Prosecutors say San Jose practitioner gave multiple sclerosis patient phony treatments 

Allegations of practicing without a license and charging $300 an hour for health care that included eating watermelon and soaking in a hot tub could land a San Jose alternative health care provider in prison for up to three years.

Eugene Vasin, 54, had had only brief medical training in his native Ukraine when he began treating a Belmont woman with multiple sclerosis as well as her ill daughter in 2009 and 2010, according to San Mateo County prosecutors.

The patient, Ronelle Kotter, died in December after years of battling the illness.

Vasin told Kotter that doctors at the UC San Francisco were wrong about her multiple sclerosis and she really had Lyme disease, District Attorney Steve Wagstaffe said.

Vasin allegedly had her reduce the medication prescribed by UCSF doctors by half, then provided injections of Cerebrolysin, Poserin and vitamin B-12, Wagstaffe said.

Vasin also treated Kotter’s ailing daughter, telling her that Stanford doctors were wrong about her diagnosis of dermatomyositis, prosecutors said. He told her she had lupus and began treating her with vitamins, they said.

Vasin “convinced her that to help her kidneys she needed to eat watermelon in a hot tub,” Wagstaffe said.

Kotter’s family says the alternative method was one of many odd treatments prescribed by Vasin, many of which did not work.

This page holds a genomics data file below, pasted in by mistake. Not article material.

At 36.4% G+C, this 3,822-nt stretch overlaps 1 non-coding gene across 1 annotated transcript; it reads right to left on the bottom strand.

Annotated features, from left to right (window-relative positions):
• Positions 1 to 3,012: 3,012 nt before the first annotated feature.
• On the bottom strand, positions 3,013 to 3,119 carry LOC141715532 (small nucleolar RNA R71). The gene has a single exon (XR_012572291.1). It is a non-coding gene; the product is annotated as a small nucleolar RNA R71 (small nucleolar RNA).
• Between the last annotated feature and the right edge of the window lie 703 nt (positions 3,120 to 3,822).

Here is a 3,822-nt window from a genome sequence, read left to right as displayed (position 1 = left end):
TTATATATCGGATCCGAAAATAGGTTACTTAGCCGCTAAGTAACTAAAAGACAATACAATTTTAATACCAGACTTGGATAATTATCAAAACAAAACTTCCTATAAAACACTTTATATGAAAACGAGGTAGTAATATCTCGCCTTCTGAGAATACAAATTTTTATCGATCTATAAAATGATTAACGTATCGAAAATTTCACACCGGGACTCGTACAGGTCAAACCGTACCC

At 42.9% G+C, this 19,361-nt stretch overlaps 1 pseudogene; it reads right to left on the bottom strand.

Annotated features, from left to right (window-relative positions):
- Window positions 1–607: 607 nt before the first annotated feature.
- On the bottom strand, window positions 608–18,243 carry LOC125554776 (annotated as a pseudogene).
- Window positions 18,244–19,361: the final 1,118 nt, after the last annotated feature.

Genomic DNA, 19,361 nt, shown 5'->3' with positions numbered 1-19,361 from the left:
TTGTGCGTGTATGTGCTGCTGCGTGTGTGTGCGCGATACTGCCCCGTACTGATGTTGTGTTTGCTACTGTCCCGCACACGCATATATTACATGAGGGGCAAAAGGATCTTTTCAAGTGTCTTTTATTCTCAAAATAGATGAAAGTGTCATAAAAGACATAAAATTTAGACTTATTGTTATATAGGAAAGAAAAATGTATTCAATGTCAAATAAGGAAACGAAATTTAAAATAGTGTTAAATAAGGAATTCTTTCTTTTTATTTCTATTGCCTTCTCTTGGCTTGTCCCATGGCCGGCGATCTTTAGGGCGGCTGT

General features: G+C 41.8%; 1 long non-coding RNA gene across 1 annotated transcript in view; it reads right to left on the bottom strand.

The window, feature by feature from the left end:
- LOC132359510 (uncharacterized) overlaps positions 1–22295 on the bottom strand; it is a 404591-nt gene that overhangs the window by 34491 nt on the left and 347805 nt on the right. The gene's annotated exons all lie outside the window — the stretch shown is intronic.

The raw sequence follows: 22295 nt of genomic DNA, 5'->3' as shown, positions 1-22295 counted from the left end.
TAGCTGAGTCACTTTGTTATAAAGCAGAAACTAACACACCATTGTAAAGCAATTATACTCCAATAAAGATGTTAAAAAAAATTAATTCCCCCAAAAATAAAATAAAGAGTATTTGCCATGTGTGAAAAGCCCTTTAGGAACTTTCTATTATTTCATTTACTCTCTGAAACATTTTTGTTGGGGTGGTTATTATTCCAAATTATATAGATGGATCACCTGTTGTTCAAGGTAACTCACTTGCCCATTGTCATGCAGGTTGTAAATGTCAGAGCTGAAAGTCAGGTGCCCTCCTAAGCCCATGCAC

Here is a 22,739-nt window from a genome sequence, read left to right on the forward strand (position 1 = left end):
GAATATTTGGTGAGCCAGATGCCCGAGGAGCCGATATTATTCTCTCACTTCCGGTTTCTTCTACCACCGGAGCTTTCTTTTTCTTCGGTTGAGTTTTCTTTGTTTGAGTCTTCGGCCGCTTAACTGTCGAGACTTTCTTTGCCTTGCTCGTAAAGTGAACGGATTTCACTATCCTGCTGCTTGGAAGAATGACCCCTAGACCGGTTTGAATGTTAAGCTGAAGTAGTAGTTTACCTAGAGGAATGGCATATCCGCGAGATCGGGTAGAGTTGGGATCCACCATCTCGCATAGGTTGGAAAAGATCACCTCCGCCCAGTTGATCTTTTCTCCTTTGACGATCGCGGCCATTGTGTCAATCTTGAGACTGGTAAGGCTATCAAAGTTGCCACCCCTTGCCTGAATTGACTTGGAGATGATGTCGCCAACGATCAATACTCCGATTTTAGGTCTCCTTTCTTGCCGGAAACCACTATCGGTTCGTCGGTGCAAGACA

Before their mother’s death, Kotter’s children reported Vasin to Belmont police. He was arrested earlier this year and is out of custody after posting the $30,000 bail.

Calls to Vasin and his attorney were not returned Tuesday.

One of Kotter’s daughters, Krystal, told The San Francisco Examiner that some of Vasin’s alternative treatments worked. Her mother whole-heartedly believed in Vasin’s treatments, she said.

Krystal Kotter said she believes a combination of alternative and western medical treatments can offer the best possible outcomes for patients.

However, the Kotters allege that Vasin took advantage of Ronelle until her death. Ronelle’s husband, Kenneth Kotter, said Vasin borrowed money from his wife to pay his rent and bills, then would pay her back with his pricey medical services. He would bill for everything such as the drive to a house call, emails and phone calls, Krystal said.

Vasin “repeatedly interfered as we tried to persuade Ronelle to use traditional medicine,” Kenneth Kotter said.

Vasin’s case is set for jury trial July 11.

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